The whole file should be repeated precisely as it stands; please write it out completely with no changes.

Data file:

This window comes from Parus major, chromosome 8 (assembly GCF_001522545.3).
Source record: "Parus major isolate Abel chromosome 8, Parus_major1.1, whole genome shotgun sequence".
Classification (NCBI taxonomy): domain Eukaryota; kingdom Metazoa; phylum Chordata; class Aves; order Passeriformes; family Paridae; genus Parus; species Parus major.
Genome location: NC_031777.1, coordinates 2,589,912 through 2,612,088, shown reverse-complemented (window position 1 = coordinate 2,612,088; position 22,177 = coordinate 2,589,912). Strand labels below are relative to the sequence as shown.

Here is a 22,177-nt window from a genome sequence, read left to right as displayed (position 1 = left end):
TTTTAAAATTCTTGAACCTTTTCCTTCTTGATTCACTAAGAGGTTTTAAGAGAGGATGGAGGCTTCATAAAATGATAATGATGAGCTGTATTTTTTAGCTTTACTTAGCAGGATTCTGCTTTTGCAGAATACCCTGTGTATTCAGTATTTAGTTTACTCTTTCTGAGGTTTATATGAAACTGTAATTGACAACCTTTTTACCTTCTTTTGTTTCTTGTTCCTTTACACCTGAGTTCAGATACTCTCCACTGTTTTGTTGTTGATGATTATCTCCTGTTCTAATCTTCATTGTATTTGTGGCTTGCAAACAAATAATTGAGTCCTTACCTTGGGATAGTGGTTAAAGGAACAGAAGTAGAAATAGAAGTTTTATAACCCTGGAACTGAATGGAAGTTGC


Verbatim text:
This window comes from Parus major, chromosome 8 (assembly GCF_001522545.3).
Source record: "Parus major isolate Abel chromosome 8, Parus_major1.1, whole genome shotgun sequence".
Classification (NCBI taxonomy): domain Eukaryota; kingdom Metazoa; phylum Chordata; class Aves; order Passeriformes; family Paridae; genus Parus; species Parus major.
Genome location: NC_031777.1, coordinates 2,589,912 through 2,612,088, shown reverse-complemented (window position 1 = coordinate 2,612,088; position 22,177 = coordinate 2,589,912). Strand labels below are relative to the sequence as shown.

Here is a 22,177-nt window from a genome sequence, read left to right as displayed (position 1 = left end):
TTTTAAAATTCTTGAACCTTTTCCTTCTTGATTCACTAAGAGGTTTTAAGAGAGGATGGAGGCTTCATAAAATGATAATGATGAGCTGTATTTTTTAGCTTTACTTAGCAGGATTCTGCTTTTGCAGAATACCCTGTGTATTCAGTATTTAGTTTACTCTTTCTGAGGTTTATATGAAACTGTAATTGACAACCTTTTTACCTTCTTTTGTTTCTTGTTCCTTTACACCTGAGTTCAGATACTCTCCACTGTTTTGTTGTTGATGATTATCTCCTGTTCTAATCTTCATTGTATTTGTGGCTTGCAAACAAATAATTGAGTCCTTACCTTGGGATAGTGGTTAAAGGAACAGAAGTAGAAATAGAAGTTTTATAACCCTGGAACTGAATGGAAGTTGC